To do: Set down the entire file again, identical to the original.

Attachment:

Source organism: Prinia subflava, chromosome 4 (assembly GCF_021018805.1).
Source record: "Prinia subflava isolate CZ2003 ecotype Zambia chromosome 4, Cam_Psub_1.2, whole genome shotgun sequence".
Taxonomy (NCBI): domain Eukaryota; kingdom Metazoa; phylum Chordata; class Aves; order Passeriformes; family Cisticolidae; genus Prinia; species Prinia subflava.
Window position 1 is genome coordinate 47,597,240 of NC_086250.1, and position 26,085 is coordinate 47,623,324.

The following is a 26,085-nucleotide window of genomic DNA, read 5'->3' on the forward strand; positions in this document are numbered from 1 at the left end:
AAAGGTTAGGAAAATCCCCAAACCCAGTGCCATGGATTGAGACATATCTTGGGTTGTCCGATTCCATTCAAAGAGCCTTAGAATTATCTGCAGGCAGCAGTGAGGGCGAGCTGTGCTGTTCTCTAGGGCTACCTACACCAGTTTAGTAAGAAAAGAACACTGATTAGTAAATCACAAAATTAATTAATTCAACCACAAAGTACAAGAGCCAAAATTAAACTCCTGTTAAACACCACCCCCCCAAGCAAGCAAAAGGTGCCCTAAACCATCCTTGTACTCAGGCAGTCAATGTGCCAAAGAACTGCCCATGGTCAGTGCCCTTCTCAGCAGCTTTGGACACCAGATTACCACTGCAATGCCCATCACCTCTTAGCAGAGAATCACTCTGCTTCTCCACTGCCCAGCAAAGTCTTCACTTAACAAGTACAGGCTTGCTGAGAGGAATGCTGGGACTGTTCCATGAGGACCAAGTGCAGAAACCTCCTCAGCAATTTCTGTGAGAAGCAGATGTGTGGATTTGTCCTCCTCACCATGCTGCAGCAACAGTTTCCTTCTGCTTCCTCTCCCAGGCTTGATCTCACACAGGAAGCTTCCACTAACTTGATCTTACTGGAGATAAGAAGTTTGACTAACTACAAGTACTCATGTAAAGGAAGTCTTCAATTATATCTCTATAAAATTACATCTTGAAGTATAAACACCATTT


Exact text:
Source organism: Prinia subflava, chromosome 4 (assembly GCF_021018805.1).
Source record: "Prinia subflava isolate CZ2003 ecotype Zambia chromosome 4, Cam_Psub_1.2, whole genome shotgun sequence".
Taxonomy (NCBI): domain Eukaryota; kingdom Metazoa; phylum Chordata; class Aves; order Passeriformes; family Cisticolidae; genus Prinia; species Prinia subflava.
Window position 1 is genome coordinate 47,597,240 of NC_086250.1, and position 26,085 is coordinate 47,623,324.

The following is a 26,085-nucleotide window of genomic DNA, read 5'->3' on the forward strand; positions in this document are numbered from 1 at the left end:
AAAGGTTAGGAAAATCCCCAAACCCAGTGCCATGGATTGAGACATATCTTGGGTTGTCCGATTCCATTCAAAGAGCCTTAGAATTATCTGCAGGCAGCAGTGAGGGCGAGCTGTGCTGTTCTCTAGGGCTACCTACACCAGTTTAGTAAGAAAAGAACACTGATTAGTAAATCACAAAATTAATTAATTCAACCACAAAGTACAAGAGCCAAAATTAAACTCCTGTTAAACACCACCCCCCCAAGCAAGCAAAAGGTGCCCTAAACCATCCTTGTACTCAGGCAGTCAATGTGCCAAAGAACTGCCCATGGTCAGTGCCCTTCTCAGCAGCTTTGGACACCAGATTACCACTGCAATGCCCATCACCTCTTAGCAGAGAATCACTCTGCTTCTCCACTGCCCAGCAAAGTCTTCACTTAACAAGTACAGGCTTGCTGAGAGGAATGCTGGGACTGTTCCATGAGGACCAAGTGCAGAAACCTCCTCAGCAATTTCTGTGAGAAGCAGATGTGTGGATTTGTCCTCCTCACCATGCTGCAGCAACAGTTTCCTTCTGCTTCCTCTCCCAGGCTTGATCTCACACAGGAAGCTTCCACTAACTTGATCTTACTGGAGATAAGAAGTTTGACTAACTACAAGTACTCATGTAAAGGAAGTCTTCAATTATATCTCTATAAAATTACATCTTGAAGTATAAACACCATTT